Rethinking Al Sharpton…

Tony Norman in the Pittsburgh Post-Gazette writes about rethinking Al Sharpton…

My references to Rev. Al over the years have ranged from disparaging to contemptuous. Long before the Crown Heights riot, the Freddie’s Fashion Mart fiasco or the 1998 Million Youth March in Harlem in which he shared the stage with the diabolical Khalid Abdul Muhammad minutes before that late demagogue exhorted the crowd to attack the cops, I’d written off Rev. Al as someone who was beyond redemption.

I mocked his senatorial and presidential bids while using his name as shorthand for the least imaginative brand of race hustling. Even though he’d undergone a remarkable metamorphosis over the years, my depictions didn’t keep pace. Until very recently, Rev. Al was always somewhat suspect in this column.

When MSNBC unveiled “Politics Nation with Al Sharpton” last year, it looked like the worst kind of pandering to lure black viewers. I cringed when he mangled the names of his guests or appeared incapable of reading a script in a teleprompter without stumbling. As formidable a debater as he’d proven himself as a guest, he was not a seasoned enough journalist to host his own show or conduct a decent interview. Every day at 6 p.m. was destined to be amateur hour on MSNBC until the powers-that-be got around to quietly replacing Rev. Al with a “real” journalist.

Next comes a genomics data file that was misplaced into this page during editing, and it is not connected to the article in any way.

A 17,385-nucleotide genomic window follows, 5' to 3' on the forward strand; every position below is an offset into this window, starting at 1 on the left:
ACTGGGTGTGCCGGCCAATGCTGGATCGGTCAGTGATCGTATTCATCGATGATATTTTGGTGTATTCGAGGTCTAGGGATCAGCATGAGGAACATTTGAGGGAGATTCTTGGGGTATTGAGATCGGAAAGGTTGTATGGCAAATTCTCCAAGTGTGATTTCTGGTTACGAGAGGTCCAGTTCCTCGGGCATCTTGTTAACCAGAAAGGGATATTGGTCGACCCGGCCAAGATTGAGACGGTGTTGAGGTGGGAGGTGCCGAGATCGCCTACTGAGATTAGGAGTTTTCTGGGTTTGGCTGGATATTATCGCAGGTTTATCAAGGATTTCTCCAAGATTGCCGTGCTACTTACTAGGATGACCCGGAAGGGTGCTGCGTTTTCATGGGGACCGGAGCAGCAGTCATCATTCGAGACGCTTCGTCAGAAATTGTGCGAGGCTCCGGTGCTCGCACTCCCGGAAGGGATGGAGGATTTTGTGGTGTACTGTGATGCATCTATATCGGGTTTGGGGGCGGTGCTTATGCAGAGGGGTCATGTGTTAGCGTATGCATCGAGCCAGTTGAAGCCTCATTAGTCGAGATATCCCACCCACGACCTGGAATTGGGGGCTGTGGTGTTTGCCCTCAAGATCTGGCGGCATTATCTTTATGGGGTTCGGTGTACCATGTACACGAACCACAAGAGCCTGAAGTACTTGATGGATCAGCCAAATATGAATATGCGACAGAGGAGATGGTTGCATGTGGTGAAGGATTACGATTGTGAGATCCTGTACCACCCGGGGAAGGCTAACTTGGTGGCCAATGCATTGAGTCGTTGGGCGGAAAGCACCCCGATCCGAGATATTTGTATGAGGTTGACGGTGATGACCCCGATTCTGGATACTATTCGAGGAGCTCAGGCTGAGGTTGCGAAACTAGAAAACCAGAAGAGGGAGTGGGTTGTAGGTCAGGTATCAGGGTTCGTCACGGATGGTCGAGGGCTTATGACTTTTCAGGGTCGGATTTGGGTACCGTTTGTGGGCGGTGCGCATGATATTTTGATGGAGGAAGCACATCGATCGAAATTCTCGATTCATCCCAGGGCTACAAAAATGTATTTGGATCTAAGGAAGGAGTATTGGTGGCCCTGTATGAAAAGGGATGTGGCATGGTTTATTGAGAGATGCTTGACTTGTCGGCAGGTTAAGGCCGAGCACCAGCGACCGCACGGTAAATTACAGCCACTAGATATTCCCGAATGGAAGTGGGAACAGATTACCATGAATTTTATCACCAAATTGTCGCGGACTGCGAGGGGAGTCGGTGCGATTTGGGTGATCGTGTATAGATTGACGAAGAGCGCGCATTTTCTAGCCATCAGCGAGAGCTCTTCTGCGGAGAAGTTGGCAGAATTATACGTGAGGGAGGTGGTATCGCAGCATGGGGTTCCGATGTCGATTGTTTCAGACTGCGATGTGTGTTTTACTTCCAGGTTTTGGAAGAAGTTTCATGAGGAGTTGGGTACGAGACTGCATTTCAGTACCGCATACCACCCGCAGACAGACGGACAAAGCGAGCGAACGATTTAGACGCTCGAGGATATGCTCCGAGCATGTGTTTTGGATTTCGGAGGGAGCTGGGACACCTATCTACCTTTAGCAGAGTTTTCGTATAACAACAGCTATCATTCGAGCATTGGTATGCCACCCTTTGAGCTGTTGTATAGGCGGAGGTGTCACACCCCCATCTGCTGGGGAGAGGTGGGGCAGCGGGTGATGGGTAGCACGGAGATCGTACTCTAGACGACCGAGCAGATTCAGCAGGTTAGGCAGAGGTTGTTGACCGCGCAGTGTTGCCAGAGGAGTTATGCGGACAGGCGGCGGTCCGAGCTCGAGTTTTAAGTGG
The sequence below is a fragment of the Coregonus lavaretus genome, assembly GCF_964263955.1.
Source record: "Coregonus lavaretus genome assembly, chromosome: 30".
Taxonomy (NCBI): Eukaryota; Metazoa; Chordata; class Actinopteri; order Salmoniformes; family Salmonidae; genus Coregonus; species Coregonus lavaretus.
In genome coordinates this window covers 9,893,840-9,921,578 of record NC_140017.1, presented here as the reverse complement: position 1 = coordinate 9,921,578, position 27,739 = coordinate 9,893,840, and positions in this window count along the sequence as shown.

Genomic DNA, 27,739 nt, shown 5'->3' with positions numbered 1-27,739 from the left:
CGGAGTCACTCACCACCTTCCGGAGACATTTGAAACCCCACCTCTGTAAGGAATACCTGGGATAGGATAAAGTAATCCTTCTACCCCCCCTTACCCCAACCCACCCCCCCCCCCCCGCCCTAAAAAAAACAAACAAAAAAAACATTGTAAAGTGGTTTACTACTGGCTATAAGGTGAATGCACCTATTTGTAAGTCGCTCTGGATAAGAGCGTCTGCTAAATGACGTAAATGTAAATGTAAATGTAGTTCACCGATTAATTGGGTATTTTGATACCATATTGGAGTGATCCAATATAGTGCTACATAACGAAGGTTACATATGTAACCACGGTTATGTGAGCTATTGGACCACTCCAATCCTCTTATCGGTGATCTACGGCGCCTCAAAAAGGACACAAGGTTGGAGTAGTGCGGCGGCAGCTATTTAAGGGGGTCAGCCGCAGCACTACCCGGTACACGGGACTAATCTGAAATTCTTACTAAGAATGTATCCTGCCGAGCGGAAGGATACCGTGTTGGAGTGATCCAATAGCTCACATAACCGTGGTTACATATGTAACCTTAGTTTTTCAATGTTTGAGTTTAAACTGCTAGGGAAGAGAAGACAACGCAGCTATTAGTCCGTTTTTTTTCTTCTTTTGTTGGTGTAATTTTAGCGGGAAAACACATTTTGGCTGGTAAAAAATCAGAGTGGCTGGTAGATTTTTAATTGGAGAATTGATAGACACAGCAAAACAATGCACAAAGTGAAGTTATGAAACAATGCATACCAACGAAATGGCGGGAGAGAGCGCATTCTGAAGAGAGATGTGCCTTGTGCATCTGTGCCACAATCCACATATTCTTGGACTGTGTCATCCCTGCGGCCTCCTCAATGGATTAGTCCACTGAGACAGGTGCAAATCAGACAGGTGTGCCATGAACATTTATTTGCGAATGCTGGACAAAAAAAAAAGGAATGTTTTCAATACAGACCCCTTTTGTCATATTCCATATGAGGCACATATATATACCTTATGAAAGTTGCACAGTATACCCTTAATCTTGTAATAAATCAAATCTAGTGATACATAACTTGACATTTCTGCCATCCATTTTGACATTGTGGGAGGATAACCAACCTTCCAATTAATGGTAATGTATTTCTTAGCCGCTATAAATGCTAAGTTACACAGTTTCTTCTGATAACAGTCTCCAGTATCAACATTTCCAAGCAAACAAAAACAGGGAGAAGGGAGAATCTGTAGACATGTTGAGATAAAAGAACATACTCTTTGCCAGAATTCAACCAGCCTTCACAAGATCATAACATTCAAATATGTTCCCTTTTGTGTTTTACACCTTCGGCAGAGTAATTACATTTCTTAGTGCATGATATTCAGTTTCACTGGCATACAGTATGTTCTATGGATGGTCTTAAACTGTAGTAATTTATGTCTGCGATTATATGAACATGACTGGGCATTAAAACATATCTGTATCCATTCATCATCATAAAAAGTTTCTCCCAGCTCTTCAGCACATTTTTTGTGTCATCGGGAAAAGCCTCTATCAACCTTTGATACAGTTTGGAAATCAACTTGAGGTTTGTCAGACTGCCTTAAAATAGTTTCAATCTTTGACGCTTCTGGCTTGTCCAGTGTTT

Then a funny thing happened. I never got around to writing that scathing review. Suddenly, Rev. Al began pronouncing his guests’ names correctly and his interviews got better. Although he still isn’t as polished a teleprompter reader as his colleagues, “Politics Nation” is among the boldest and most interesting shows on MSNBC.

Rev. Al isn’t afraid of raising his voice or mixing it up. He’s also a surprisingly nimble debater when he clashes with conservative Joe Scarborough on those mornings when no one else will take him on. What makes him a rarity is his consistency in voicing unflagging support for the poor and the powerless. He’s not a limousine liberal like I suspect many of the progressives are on that network. Rev. Al hasn’t stopped marching just because he has a program on MSNBC.

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22 Responses to “Rethinking Al Sharpton…”

  1. Sharpton has never expressed any remorse for the awful things he’s done. It may be easy for Tony Norman to write off the massacre at Freddie’s, but New Yorkers of a certain age remember how Sharpton instigated the murders of innocent people — in the name of racial hatred.

    All he’s done is put a slick and smooth veneer over his bigotry. He’s still the same awful creep.